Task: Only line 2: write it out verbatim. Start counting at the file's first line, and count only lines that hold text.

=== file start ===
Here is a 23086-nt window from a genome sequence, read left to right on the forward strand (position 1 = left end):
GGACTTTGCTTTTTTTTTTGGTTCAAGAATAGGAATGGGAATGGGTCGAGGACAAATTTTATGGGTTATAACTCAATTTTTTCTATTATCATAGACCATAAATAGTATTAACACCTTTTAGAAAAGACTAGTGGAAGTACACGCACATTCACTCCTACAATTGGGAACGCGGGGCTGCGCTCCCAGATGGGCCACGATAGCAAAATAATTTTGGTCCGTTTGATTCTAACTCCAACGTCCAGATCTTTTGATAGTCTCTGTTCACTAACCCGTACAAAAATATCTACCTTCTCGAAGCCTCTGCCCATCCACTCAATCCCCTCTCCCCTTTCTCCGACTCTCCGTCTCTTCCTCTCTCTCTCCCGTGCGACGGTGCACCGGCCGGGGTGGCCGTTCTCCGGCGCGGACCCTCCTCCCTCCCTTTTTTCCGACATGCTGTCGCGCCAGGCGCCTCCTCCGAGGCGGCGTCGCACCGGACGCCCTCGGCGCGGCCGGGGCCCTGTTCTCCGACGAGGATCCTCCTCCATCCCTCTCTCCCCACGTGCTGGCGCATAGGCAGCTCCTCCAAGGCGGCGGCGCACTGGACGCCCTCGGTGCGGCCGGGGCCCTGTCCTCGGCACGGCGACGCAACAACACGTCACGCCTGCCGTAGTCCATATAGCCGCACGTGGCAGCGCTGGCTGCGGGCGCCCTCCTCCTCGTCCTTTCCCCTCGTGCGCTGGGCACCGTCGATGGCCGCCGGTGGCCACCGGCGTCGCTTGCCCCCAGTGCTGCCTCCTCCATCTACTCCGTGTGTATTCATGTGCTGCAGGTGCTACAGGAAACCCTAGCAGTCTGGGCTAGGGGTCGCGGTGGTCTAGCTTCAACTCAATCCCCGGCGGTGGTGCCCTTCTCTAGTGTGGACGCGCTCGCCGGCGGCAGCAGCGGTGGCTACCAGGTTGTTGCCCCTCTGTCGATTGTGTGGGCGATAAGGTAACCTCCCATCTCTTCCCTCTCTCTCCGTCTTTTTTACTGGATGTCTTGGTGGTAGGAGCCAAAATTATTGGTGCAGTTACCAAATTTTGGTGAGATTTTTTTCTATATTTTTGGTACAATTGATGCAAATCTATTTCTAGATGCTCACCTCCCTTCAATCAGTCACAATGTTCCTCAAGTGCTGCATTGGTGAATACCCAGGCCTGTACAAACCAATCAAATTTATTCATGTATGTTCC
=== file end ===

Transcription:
GGACTTTGCTTTTTTTTTTGGTTCAAGAATAGGAATGGGAATGGGTCGAGGACAAATTTTATGGGTTATAACTCAATTTTTTCTATTATCATAGACCATAAATAGTATTAACACCTTTTAGAAAAGACTAGTGGAAGTACACGCACATTCACTCCTACAATTGGGAACGCGGGGCTGCGCTCCCAGATGGGCCACGATAGCAAAATAATTTTGGTCCGTTTGATTCTAACTCCAACGTCCAGATCTTTTGATAGTCTCTGTTCACTAACCCGTACAAAAATATCTACCTTCTCGAAGCCTCTGCCCATCCACTCAATCCCCTCTCCCCTTTCTCCGACTCTCCGTCTCTTCCTCTCTCTCTCCCGTGCGACGGTGCACCGGCCGGGGTGGCCGTTCTCCGGCGCGGACCCTCCTCCCTCCCTTTTTTCCGACATGCTGTCGCGCCAGGCGCCTCCTCCGAGGCGGCGTCGCACCGGACGCCCTCGGCGCGGCCGGGGCCCTGTTCTCCGACGAGGATCCTCCTCCATCCCTCTCTCCCCACGTGCTGGCGCATAGGCAGCTCCTCCAAGGCGGCGGCGCACTGGACGCCCTCGGTGCGGCCGGGGCCCTGTCCTCGGCACGGCGACGCAACAACACGTCACGCCTGCCGTAGTCCATATAGCCGCACGTGGCAGCGCTGGCTGCGGGCGCCCTCCTCCTCGTCCTTTCCCCTCGTGCGCTGGGCACCGTCGATGGCCGCCGGTGGCCACCGGCGTCGCTTGCCCCCAGTGCTGCCTCCTCCATCTACTCCGTGTGTATTCATGTGCTGCAGGTGCTACAGGAAACCCTAGCAGTCTGGGCTAGGGGTCGCGGTGGTCTAGCTTCAACTCAATCCCCGGCGGTGGTGCCCTTCTCTAGTGTGGACGCGCTCGCCGGCGGCAGCAGCGGTGGCTACCAGGTTGTTGCCCCTCTGTCGATTGTGTGGGCGATAAGGTAACCTCCCATCTCTTCCCTCTCTCTCCGTCTTTTTTACTGGATGTCTTGGTGGTAGGAGCCAAAATTATTGGTGCAGTTACCAAATTTTGGTGAGATTTTTTTCTATATTTTTGGTACAATTGATGCAAATCTATTTCTAGATGCTCACCTCCCTTCAATCAGTCACAATGTTCCTCAAGTGCTGCATTGGTGAATACCCAGGCCTGTACAAACCAATCAAATTTATTCATGTATGTTCC